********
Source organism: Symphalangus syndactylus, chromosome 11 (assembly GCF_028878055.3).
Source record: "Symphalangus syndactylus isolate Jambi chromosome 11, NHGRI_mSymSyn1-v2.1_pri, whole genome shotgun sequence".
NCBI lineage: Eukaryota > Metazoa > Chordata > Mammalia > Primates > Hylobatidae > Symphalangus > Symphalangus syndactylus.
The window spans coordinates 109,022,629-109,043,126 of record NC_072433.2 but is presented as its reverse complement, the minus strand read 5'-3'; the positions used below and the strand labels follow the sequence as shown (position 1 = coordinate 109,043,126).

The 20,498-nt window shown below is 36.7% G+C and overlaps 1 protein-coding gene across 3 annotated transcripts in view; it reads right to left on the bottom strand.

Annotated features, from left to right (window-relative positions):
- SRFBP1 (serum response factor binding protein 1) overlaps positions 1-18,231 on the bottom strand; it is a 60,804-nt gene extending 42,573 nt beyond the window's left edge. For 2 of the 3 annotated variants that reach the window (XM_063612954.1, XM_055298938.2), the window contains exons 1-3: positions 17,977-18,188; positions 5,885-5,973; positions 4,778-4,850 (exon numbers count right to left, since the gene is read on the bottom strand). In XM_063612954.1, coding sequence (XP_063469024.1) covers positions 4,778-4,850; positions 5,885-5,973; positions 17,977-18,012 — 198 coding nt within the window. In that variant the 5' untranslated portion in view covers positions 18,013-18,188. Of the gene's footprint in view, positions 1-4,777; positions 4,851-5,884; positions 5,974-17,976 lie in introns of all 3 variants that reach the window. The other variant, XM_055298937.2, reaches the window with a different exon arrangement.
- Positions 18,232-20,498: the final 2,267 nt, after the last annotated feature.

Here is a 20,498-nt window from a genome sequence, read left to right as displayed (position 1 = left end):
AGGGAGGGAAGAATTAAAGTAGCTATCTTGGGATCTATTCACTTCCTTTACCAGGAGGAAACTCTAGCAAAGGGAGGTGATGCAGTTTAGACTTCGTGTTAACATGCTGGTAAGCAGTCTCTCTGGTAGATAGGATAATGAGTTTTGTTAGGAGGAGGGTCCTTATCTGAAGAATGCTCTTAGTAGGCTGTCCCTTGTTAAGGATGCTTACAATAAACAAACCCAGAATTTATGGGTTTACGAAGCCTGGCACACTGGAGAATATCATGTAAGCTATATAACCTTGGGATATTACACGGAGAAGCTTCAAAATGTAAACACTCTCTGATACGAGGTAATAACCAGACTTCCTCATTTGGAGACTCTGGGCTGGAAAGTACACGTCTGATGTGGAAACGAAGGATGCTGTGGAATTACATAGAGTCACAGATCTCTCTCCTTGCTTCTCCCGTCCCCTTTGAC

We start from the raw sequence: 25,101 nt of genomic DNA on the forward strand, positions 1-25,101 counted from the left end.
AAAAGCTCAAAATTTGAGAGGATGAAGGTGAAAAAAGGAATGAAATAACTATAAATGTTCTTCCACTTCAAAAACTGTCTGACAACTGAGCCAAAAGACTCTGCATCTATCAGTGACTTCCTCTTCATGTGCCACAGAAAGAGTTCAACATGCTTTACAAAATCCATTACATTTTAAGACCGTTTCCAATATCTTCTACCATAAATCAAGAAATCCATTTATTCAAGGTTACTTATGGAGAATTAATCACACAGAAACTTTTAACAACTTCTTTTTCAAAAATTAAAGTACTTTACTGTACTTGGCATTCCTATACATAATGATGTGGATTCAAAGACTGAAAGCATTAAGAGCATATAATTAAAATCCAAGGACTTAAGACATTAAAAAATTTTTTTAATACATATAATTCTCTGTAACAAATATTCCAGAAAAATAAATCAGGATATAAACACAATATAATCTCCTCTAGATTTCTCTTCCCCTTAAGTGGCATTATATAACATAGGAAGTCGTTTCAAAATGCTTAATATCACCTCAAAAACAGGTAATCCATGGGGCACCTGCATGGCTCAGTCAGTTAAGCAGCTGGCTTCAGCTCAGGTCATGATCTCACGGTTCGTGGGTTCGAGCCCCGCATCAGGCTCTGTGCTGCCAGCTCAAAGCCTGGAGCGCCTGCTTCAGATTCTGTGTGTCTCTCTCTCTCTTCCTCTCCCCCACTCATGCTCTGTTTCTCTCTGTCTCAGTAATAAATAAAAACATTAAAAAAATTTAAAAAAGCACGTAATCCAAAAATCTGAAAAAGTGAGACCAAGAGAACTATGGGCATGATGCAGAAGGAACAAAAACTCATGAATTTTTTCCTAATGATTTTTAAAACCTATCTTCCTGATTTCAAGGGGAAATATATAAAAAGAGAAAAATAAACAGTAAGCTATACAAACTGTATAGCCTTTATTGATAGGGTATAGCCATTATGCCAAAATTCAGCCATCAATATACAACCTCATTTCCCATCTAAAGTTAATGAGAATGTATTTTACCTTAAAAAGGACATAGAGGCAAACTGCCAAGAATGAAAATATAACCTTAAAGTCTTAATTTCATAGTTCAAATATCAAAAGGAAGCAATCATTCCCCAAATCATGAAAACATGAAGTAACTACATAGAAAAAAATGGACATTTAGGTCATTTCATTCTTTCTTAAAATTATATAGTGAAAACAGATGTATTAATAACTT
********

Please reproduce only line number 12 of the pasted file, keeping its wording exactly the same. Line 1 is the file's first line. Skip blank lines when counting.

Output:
AAAAGCTCAAAATTTGAGAGGATGAAGGTGAAAAAAGGAATGAAATAACTATAAATGTTCTTCCACTTCAAAAACTGTCTGACAACTGAGCCAAAAGACTCTGCATCTATCAGTGACTTCCTCTTCATGTGCCACAGAAAGAGTTCAACATGCTTTACAAAATCCATTACATTTTAAGACCGTTTCCAATATCTTCTACCATAAATCAAGAAATCCATTTATTCAAGGTTACTTATGGAGAATTAATCACACAGAAACTTTTAACAACTTCTTTTTCAAAAATTAAAGTACTTTACTGTACTTGGCATTCCTATACATAATGATGTGGATTCAAAGACTGAAAGCATTAAGAGCATATAATTAAAATCCAAGGACTTAAGACATTAAAAAATTTTTTTAATACATATAATTCTCTGTAACAAATATTCCAGAAAAATAAATCAGGATATAAACACAATATAATCTCCTCTAGATTTCTCTTCCCCTTAAGTGGCATTATATAACATAGGAAGTCGTTTCAAAATGCTTAATATCACCTCAAAAACAGGTAATCCATGGGGCACCTGCATGGCTCAGTCAGTTAAGCAGCTGGCTTCAGCTCAGGTCATGATCTCACGGTTCGTGGGTTCGAGCCCCGCATCAGGCTCTGTGCTGCCAGCTCAAAGCCTGGAGCGCCTGCTTCAGATTCTGTGTGTCTCTCTCTCTCTTCCTCTCCCCCACTCATGCTCTGTTTCTCTCTGTCTCAGTAATAAATAAAAACATTAAAAAAATTTAAAAAAGCACGTAATCCAAAAATCTGAAAAAGTGAGACCAAGAGAACTATGGGCATGATGCAGAAGGAACAAAAACTCATGAATTTTTTCCTAATGATTTTTAAAACCTATCTTCCTGATTTCAAGGGGAAATATATAAAAAGAGAAAAATAAACAGTAAGCTATACAAACTGTATAGCCTTTATTGATAGGGTATAGCCATTATGCCAAAATTCAGCCATCAATATACAACCTCATTTCCCATCTAAAGTTAATGAGAATGTATTTTACCTTAAAAAGGACATAGAGGCAAACTGCCAAGAATGAAAATATAACCTTAAAGTCTTAATTTCATAGTTCAAATATCAAAAGGAAGCAATCATTCCCCAAATCATGAAAACATGAAGTAACTACATAGAAAAAAATGGACATTTAGGTCATTTCATTCTTTCTTAAAATTATATAGTGAAAACAGATGTATTAATAACTT